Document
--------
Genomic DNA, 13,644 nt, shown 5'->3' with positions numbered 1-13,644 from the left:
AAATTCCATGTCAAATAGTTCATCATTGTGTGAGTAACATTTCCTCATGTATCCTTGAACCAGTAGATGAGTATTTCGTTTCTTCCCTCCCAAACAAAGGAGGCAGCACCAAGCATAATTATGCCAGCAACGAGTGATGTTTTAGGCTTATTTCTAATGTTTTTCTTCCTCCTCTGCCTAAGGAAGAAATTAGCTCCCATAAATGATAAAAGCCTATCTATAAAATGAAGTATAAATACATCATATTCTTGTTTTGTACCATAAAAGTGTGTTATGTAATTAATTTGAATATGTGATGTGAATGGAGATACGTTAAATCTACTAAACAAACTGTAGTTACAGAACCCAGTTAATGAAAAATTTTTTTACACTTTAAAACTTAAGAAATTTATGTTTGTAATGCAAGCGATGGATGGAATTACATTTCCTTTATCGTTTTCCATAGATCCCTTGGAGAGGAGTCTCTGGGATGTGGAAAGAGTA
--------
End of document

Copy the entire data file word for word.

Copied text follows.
Genomic DNA, 13,644 nt, shown 5'->3' with positions numbered 1-13,644 from the left:
AAATTCCATGTCAAATAGTTCATCATTGTGTGAGTAACATTTCCTCATGTATCCTTGAACCAGTAGATGAGTATTTCGTTTCTTCCCTCCCAAACAAAGGAGGCAGCACCAAGCATAATTATGCCAGCAACGAGTGATGTTTTAGGCTTATTTCTAATGTTTTTCTTCCTCCTCTGCCTAAGGAAGAAATTAGCTCCCATAAATGATAAAAGCCTATCTATAAAATGAAGTATAAATACATCATATTCTTGTTTTGTACCATAAAAGTGTGTTATGTAATTAATTTGAATATGTGATGTGAATGGAGATACGTTAAATCTACTAAACAAACTGTAGTTACAGAACCCAGTTAATGAAAAATTTTTTTACACTTTAAAACTTAAGAAATTTATGTTTGTAATGCAAGCGATGGATGGAATTACATTTCCTTTATCGTTTTCCATAGATCCCTTGGAGAGGAGTCTCTGGGATGTGGAAAGAGTA